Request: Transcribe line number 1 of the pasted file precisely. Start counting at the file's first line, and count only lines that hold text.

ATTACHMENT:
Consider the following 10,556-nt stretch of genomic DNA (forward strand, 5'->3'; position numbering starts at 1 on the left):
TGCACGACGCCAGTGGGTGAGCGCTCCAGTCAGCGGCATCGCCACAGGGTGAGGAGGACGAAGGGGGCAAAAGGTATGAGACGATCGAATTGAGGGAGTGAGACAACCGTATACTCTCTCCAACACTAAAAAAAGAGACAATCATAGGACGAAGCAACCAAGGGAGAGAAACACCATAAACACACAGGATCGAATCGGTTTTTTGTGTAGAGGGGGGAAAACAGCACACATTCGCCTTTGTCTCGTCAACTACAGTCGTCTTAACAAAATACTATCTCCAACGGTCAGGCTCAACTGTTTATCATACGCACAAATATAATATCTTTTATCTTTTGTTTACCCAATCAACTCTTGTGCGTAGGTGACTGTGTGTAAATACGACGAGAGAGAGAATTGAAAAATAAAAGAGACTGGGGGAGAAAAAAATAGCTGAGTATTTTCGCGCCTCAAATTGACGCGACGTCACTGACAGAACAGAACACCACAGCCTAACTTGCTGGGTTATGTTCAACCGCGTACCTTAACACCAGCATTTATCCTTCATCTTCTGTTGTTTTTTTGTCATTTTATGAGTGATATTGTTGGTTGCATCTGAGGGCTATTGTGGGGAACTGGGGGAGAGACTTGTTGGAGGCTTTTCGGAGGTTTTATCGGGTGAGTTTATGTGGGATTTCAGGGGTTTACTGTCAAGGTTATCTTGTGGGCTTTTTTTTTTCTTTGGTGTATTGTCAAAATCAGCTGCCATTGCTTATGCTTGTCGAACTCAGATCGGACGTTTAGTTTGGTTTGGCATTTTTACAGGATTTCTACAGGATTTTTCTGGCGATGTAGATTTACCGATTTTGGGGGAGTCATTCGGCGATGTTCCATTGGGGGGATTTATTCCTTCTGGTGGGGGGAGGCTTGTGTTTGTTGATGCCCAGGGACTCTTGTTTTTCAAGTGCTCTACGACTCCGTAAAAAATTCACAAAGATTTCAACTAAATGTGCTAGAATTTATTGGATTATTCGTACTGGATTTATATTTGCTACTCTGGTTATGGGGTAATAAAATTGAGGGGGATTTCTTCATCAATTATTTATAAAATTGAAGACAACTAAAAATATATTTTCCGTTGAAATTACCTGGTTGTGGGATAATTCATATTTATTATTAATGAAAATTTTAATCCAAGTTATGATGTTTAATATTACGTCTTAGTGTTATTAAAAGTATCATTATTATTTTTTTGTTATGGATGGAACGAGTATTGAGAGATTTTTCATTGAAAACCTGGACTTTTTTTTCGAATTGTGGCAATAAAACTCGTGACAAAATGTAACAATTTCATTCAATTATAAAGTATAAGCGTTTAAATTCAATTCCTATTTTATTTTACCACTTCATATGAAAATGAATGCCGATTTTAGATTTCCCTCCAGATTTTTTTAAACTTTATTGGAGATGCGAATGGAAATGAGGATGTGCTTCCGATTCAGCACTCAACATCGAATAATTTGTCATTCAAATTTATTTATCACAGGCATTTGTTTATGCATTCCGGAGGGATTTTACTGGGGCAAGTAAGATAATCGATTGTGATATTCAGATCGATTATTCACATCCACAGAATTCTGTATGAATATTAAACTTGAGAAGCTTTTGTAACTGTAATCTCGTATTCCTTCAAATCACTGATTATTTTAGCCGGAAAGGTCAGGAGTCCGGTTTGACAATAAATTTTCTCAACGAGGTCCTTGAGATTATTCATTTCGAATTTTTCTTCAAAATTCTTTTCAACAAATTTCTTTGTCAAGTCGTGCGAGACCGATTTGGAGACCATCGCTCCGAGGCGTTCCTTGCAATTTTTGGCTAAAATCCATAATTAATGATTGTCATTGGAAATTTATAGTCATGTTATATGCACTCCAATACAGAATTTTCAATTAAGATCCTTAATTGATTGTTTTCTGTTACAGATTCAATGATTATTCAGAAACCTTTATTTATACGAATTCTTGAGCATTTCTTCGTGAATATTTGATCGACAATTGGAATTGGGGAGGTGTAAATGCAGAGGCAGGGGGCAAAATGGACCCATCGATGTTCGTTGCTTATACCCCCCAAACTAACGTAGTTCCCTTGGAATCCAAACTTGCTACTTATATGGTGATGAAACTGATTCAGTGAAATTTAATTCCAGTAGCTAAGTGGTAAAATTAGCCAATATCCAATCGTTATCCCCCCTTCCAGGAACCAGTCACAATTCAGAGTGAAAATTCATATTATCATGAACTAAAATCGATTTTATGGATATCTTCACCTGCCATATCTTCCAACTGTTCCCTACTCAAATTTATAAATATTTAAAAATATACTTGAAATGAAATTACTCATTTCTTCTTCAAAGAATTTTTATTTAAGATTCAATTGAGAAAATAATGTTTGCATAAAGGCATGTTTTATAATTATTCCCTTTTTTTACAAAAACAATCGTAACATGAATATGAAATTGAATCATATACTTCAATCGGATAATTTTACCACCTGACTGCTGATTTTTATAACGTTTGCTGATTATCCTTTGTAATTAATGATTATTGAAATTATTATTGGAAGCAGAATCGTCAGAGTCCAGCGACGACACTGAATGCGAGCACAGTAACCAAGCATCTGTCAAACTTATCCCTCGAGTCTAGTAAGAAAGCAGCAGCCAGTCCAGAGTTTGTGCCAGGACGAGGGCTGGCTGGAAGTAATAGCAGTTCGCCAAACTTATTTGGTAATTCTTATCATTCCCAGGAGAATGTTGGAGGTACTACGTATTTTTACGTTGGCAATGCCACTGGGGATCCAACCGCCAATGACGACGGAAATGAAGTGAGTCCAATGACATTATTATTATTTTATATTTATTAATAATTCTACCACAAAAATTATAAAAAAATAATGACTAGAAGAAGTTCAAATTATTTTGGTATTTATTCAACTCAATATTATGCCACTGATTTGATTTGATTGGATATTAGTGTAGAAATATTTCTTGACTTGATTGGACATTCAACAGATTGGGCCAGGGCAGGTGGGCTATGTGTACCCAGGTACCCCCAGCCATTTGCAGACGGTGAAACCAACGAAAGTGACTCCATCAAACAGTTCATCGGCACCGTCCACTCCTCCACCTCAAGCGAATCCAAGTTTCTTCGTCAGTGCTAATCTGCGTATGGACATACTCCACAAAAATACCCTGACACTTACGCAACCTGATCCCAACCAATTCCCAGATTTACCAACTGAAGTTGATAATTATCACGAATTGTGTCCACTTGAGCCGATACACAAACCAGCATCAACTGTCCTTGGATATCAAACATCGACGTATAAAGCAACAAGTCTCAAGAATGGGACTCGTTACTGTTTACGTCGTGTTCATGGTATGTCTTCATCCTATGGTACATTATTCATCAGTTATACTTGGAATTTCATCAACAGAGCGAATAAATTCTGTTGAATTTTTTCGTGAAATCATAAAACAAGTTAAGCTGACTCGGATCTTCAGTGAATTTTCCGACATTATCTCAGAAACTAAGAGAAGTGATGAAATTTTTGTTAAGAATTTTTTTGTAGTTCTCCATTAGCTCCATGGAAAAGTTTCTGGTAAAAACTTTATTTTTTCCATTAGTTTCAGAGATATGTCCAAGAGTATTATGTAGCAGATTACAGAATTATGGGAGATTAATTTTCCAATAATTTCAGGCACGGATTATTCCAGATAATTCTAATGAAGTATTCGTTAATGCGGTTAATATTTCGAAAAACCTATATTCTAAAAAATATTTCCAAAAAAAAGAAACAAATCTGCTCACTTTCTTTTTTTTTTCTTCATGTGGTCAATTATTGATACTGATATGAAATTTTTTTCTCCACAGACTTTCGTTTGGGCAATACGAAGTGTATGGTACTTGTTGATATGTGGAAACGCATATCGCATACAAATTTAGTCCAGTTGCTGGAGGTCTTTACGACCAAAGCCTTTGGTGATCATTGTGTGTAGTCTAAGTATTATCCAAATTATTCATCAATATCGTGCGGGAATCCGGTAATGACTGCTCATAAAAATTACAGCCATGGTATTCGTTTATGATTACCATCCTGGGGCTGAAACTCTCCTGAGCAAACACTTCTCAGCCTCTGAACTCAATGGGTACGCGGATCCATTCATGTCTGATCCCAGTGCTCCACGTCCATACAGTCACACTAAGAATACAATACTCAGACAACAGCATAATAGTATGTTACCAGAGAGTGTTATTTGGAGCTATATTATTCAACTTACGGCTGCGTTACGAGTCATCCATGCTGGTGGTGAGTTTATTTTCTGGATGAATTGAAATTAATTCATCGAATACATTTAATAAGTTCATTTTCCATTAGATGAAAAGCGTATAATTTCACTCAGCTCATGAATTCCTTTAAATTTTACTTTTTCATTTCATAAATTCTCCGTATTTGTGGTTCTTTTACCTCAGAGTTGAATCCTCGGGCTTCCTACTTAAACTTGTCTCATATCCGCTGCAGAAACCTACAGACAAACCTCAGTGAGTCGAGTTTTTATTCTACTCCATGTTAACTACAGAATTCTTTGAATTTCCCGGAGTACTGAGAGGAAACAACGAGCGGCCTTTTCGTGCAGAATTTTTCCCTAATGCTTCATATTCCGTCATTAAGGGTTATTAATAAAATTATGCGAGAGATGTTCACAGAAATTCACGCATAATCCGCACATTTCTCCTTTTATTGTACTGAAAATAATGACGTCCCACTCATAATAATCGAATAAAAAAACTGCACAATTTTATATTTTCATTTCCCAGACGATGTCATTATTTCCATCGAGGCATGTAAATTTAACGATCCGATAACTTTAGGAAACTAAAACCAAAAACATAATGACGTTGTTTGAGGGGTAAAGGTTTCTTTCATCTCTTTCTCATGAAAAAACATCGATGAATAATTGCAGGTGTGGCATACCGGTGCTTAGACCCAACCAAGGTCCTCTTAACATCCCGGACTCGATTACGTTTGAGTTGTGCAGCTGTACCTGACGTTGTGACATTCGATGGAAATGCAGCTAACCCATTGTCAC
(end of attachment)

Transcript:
Consider the following 10,556-nt stretch of genomic DNA (forward strand, 5'->3'; position numbering starts at 1 on the left):